# Morley's Theorem and real algebraic geometry

Consider the following attempt at a thought-free'' proof of Morley's Theorem.

Let $(x_1,y_1)$, $(x_2,y_2)$ and $(x_3,y_3)$ denote three vertices of a generic triangle.

Let $(a_1,b_1)$, $(a_2,b_2)$ and $(a_3,b_3)$ denote three more points in the plane.

For all $\lbrace i,j,k\rbrace=\lbrace 1,2,3\rbrace$, we want to impose the condition that the line determined by $(x_i,y_i)$ and $(a_k,b_k)$ bisects the angle from $(a_j,b_j)$ to $(x_i,y_i)$ to $(x_j,y_j)$. Capturing this algebraically amounts to equating two squared cosines: $$\frac{((x_i-a_k)(x_i-a_j)+(y_i-b_k)(y_i-b_j))^2} {((x_i-a_k)^2+(y_i-b_k)^2)((x_i-a_j)^2+(y_i-b_j)^2)}$$ $$= \frac{((x_i-a_k)(x_i-x_j)+(y_i-b_k)(y_i-x_j))^2} {((x_i-a_k)^2+(y_i-b_k)^2)((x_i-x_j)^2+(y_i-x_j)^2)}$$ which simplifies first to $$((x_i-a_k)(x_i-a_j)+(y_i-b_k)(y_i-b_j))^2((x_i-x_j)^2+(y_i-x_j)^2)$$ $$- ((x_i-a_k)(x_i-x_j)+(y_i-b_k)(y_i-x_j))^2((x_i-a_j)^2+(y_i-b_j)^2)=0.$$ Then expanding the left side and dividing out by the condition $$-a_jy_i - b_jx_j + x_ib_j - x_ix_j + y_ix_j + a_jx_j$$ (of having $(a_j,b_j)$,$(x_i,y_i)$ and $(x_j,y_j)$ collinear) leaves $$C_{ijk}:=a_jy_i^3-x_i^3b_j+2x_ix_jy_ib_j-2x_ia_jy_ix_j-2a_ky_i^3+2x_i^3b_k+b_k^2x_ix_j+y_i^3x_j-x_i^3x_j$$ $$-a_k^2y_ix_j+2a_kx_ib_kx_j-2a_kx_jb_ky_i-2a_kb_kb_jy_i+2x_ja_kb_kb_j+2x_jb_ky_ib_j-2x_ja_ky_ib_j$$ $$-2x_jx_ib_kb_j+2a_ky_i^2b_j-a_k^2x_ib_j+2a_kx_i^2b_j+b_k^2x_ib_j-2b_k^2y_ix_i+2a_k^2x_iy_i+x_ja_k^2b_j$$ $$-x_jb_k^2b_j-a_jx_jb_k^2+a_jx_ja_k^2-a_ja_k^2y_i+a_jb_k^2y_i-2a_jb_kx_i^2-2a_jb_ky_i^2-2x_ja_kx_ib_j$$ $$+2a_jx_ja_ky_i-2a_jx_ja_kb_k-2a_jx_ja_kx_i+2a_jx_jb_ky_i+2a_jx_ib_kx_j+2a_ja_kx_ib_k+2a_kx_jy_i^2$$ $$-2y_i^2b_kx_j+b_k^2y_ix_j+2x_i^2a_kx_j+x_i^2y_ix_j-2x_i^2b_kx_j-x_ix_jy_i^2-a_k^2x_ix_j+x_i^2x_ja_j$$ $$-x_jy_i^2b_j+a_jy_ix_i^2-a_jy_i^2x_j+x_i^2b_jx_j-x_ib_jy_i^2-2a_kb_kx_i^2+2a_kb_ky_i^2-2a_ky_ix_i^2+2x_ib_ky_i^2\ .$$

Now for Morley's theorem we would like to conclude that points $(a_1,b_1)$, $(a_2,b_2)$ and $(a_3,b_3)$ form an equilateral triangle. We can easily write down polynomials in $a_1,b_1,a_2,b_2,a_3$ and $b_3$ all of whose vanishing would capture this. For example, it would suffice to prove the vanishing of $$I_{123}:=-2a_1a_2+a_2^2+2b_1^2-2b_1b_2+b_2^2+2a_1a_3-a_3^2-2b_1b_3+b_3^2\ .$$

Since we hope $I_{123}$ will vanish whenever $C_{123},C_{213},C_{312},C_{132},C_{231},C_{321}$ do, we look to find $I_{123}$ in (the radical of) the ideal $$C:=\langle C_{123},C_{213},C_{312},C_{132},C_{231},C_{321}\rangle.$$ Unfortunately, as one can see from the above, all the generators of $C$ vanish if $x_1=y_1=x_2=y_2=x_3=y_3=0$, and so the same must hold for every element of $C$. Nevertheless $I_{123}$ does not vanish on this condition.

The classical nullstellensatz leaves only one way out: the vanishing of $I_{123}$ doesn't follow from the vanishing of all the $C_{ijk}$ without the exploitation of some restriction on the range of the variables such as confining them to the reals.

Question: What insight does the machinery of real algebraic geometry shed on the shape of a proof of Morley's Theorem along the lines of this sketch?

• Real algebraic geometry is not needed for most elementary geometrical theorems. Either interpret statements as "if A then B" as "at least one irreducible component of the variety which describes the solution set of A also satisfies B". Or, which is simpler, make the theorem into a purely polynomial-identity type statement (so there is no A but only B) by using the correct starting variables. In the case of Morley, start with three angles adding up to 60°, instead of the original triangle (so the original triangle's angle will be 3 times these angles), and you won't have to trisect anything. – darij grinberg Apr 17 '12 at 4:41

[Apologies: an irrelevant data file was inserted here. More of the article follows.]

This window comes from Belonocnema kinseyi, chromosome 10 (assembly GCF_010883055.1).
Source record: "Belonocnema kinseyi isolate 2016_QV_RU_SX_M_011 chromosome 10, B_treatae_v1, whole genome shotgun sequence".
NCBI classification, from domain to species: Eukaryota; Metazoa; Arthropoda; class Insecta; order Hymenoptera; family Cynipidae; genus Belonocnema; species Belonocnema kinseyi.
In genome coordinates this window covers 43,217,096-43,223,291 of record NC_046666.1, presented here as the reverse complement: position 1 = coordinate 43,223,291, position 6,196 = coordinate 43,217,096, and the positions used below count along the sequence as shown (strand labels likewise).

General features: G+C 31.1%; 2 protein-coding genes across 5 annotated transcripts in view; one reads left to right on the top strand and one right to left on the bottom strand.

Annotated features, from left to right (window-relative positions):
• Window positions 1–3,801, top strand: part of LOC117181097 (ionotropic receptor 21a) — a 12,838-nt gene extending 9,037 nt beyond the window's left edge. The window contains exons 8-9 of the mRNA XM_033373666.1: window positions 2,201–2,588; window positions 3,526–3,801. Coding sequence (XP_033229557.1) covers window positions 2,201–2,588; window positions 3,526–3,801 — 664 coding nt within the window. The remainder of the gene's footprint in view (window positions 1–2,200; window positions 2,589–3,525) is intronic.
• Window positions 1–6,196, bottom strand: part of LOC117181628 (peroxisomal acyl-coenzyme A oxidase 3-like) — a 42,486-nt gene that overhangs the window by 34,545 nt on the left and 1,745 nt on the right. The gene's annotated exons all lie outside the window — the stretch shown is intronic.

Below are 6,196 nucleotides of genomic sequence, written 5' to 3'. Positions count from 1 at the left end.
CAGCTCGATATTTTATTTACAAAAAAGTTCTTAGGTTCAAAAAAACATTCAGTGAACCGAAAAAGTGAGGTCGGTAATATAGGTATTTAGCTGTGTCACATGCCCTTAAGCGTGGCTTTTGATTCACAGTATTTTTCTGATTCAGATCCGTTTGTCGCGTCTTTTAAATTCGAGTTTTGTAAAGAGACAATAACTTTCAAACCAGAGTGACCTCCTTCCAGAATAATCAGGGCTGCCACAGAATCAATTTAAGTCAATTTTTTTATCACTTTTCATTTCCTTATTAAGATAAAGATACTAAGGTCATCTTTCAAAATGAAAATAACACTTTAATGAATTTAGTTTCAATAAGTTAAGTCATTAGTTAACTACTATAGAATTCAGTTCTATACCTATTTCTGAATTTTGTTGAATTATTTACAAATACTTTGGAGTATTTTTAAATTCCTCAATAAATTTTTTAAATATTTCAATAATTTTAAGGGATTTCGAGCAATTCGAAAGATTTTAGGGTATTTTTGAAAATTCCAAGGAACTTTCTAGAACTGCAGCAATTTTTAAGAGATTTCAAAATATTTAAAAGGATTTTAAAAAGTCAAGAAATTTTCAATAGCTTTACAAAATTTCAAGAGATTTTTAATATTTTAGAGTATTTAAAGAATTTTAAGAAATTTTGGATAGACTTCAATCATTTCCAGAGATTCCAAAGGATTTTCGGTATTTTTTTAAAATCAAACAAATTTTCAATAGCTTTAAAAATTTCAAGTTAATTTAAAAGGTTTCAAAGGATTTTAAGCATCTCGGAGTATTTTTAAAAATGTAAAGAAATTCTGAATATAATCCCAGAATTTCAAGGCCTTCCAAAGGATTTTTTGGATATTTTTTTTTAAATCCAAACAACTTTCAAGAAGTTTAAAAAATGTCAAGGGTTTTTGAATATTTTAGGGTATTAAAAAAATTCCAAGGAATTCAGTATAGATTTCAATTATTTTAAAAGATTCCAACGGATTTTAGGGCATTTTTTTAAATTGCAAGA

• The first method bears the name of Wu Wen-Tsün (modulo spelling) and uses Gröbner bases. Sorry for not being more detailed (and I won't be able to elaborate for a while); I hope these are enough keywords to google for. – darij grinberg Apr 17 '12 at 4:44
• Only marginally related to your question, but Patrick Ion would argue that the "right" thought-free way of proving such theorems of geometry does not lie with polynomial system solving but rather through the Discrete Fourier Transform. See e.g.: ams.org/samplings/feature-column/fcarc-geo-dft – Thierry Zell Apr 17 '12 at 15:09

This isn't a matter of real versus complex geometry -- the equations you give aren't enough to encode Morley's theorem over the reals. Let $z_1 z_2 z_3$ be our original triangle; I will use indices that are cyclic modulo $3$. Let $\ell^0_i$ be the trisector of the angle at $z_i$ which is closer to $z_{i-1}$ and let $m^0_i$ be the trisector which is closer to $z_i$. Let $\ell^1_i$ and $\ell^2_i$ be the rotations of $\ell^0_i$ by $120^{\circ}$ and $240^{\circ}$, and define $m^1_i$ and $m^2_i$ likewise.
For $r=1$, $2$ and $3$, let $(\delta_r, \epsilon_r)$ equal to one of $(0,0)$, $(1,2)$ or $(2,1)$. Let $c_r$ be the intersection of $m^{\epsilon_r}_r$ and $\ell^{\delta_{r+1}}_{r+1}$. Then $\angle z_r z_{r+1} c_r = \angle c_r z_{r+1} c_{r+1} = \angle c_{r+1} z_{r+1} z_{r+2}$ so your equations hold for $(x_r, y_r) = z_r$ and $(a_r, b_r) = c_r$.
Of the $81$ possible choices for $(\delta_r, \epsilon_r)$, I believe that the triangle $c_1 c_2 c_3$ is equilateral only for $54$ of them. I am basing this on Connes' proof of Morley's theorem, where a key hypothesis is that $$\sum_{r=1}^3 \angle c_{r-1} z_{r} c_{r} = \pm 60^{\circ} \ \mbox{not} \ 180^{\circ}.$$ Connes' rotation $g_r$ is a rotation around $z_r$ by angle $2 \angle c_{r-1} z_{r} c_{r}$, so what he says is that $g_1 g_2 g_3$ should be a nontrivial rotation.